Islamic Philosophy

Islamic Philosophy

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Although Islamic philosophy represents one of the leading philosophical traditions in the world, it has only recently begun to receive the attention it deserves in the non-Islamic world. This important text provides a concise and accessible introduction to the major movements, thinkers and concepts within that tradition, from the foundation of Islam to the present day. Ever since the growth of Islam as a religious and political movement, Muslim thinkers have sought to understand the theoretical aspects of their faith by using philosophical concepts. Leaman outlines this history and demonstrates that, although the development of Islamic philosophy is closely linked with Islam itself, its form is not essentially connected to any particular religion, and its leading ideas and arguments are of general philosophical significance. The author illustrates the importance of Islamic thought within philosophy through the use of many modern examples. He describes and contrasts the three main movements in Islamic philosophy - Peripatetic, Sufi and Illuminationist - and examines the Persian as well as the Arabic traditions. Wide coverage is given to key aspects of Islamic philosophy, including epistemology, ontology, politics, ethics and philosophy of language, providing readers with a balanced view of the discipline. The second edition has been thoroughly revised and updated throughout, including the addition of two new chapters on recent debates surrounding Islam's need for an enlightenment, and on the future of Islamic philosophy. The new edition of Islamic Philosophy will continue to be essential reading for students and scholars of the subject, as well as anyone wanting to learn more about one of the most significant and influential philosophical traditions in the world today.show more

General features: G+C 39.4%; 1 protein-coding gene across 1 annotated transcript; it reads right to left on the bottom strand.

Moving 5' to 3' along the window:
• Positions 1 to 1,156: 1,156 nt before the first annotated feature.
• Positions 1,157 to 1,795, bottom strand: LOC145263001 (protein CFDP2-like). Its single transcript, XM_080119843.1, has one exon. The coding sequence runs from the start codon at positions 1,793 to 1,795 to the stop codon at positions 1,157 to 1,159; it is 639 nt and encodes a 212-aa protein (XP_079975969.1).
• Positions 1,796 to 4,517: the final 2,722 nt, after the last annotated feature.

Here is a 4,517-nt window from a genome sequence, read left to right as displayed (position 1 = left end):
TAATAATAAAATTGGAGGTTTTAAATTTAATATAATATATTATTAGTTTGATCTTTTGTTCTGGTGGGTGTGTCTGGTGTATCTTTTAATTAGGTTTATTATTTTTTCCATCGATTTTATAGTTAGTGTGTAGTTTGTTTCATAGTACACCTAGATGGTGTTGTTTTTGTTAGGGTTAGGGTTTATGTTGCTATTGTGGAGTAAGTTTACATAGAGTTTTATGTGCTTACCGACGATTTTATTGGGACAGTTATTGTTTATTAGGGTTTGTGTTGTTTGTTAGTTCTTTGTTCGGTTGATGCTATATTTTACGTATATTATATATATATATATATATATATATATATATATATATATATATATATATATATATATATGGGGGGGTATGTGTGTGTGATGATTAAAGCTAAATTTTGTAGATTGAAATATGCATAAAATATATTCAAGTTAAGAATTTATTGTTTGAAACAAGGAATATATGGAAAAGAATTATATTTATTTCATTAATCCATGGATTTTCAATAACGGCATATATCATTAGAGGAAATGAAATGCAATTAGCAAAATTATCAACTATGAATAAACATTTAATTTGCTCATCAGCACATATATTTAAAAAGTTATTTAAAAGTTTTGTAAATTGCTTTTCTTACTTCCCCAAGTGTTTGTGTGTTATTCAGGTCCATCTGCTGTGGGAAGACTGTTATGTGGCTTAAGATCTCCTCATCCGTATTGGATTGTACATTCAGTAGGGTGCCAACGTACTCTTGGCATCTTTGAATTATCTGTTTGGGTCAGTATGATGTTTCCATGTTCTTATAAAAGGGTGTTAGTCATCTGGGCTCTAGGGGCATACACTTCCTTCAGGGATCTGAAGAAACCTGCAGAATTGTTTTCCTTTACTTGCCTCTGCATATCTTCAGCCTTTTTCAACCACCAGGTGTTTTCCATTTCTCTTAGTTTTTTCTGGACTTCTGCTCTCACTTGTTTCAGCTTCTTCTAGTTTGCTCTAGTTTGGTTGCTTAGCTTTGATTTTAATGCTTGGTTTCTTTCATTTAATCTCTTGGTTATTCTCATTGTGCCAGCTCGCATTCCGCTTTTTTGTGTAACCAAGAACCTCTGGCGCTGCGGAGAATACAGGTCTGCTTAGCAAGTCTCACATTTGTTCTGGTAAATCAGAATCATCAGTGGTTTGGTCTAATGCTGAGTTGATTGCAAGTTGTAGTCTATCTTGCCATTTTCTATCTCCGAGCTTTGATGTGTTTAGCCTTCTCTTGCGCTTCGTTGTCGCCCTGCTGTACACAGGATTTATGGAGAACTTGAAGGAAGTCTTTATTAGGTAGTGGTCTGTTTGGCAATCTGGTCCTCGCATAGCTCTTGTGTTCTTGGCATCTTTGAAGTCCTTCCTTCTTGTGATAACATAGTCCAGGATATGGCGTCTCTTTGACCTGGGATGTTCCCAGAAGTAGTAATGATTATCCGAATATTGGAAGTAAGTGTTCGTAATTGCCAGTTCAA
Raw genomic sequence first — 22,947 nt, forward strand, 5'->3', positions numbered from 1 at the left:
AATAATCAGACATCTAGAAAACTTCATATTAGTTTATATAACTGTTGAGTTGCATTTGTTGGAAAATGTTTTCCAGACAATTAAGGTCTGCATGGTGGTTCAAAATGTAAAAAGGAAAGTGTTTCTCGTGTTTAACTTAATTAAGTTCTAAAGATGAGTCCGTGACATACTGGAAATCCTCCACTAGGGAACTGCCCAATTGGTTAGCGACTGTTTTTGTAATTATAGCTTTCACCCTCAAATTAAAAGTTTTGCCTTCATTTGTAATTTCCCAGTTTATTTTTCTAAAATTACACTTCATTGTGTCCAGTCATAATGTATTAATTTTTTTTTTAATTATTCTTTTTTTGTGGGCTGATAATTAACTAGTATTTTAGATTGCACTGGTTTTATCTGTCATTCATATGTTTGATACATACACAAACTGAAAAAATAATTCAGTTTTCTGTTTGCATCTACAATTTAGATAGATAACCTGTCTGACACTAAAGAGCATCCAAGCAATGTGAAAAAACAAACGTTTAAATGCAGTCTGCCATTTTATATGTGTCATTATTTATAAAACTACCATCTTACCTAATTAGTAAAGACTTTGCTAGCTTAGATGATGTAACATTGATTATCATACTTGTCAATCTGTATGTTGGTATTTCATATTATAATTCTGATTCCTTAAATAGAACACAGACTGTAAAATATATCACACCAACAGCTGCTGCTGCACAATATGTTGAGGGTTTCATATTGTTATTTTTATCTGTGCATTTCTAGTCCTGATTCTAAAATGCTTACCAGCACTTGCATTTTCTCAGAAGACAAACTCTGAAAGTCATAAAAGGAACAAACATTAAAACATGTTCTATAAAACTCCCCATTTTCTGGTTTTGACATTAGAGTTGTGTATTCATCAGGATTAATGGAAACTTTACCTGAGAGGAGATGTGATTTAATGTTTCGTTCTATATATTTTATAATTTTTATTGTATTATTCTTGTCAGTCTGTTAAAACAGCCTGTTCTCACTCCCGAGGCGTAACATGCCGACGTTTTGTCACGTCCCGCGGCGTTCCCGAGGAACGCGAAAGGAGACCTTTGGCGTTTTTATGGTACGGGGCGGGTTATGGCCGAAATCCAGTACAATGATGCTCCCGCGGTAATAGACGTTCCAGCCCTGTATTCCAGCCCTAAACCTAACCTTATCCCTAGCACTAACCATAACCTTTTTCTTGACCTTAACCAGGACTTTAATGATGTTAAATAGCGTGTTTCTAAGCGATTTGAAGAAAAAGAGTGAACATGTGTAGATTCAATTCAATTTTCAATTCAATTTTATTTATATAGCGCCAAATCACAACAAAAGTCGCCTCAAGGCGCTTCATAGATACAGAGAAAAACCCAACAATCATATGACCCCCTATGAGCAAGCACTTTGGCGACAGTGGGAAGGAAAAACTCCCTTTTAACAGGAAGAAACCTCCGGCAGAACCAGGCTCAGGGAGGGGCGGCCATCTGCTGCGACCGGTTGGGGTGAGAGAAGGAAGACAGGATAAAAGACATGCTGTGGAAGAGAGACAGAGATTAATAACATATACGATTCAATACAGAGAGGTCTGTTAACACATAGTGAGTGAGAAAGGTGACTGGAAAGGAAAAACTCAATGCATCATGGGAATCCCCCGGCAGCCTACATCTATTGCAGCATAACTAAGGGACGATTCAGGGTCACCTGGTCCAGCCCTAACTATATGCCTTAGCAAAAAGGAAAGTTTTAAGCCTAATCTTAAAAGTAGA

Product details

  • Electronic book text | 248 pages
  • John Wiley and Sons Ltd
  • Polity Press
  • United Kingdom
  • 074565908X
  • 9780745659084

About Oliver Leaman

Oliver Leaman is Professor of Philosophy at the University of Kentucky.show more

Table of contents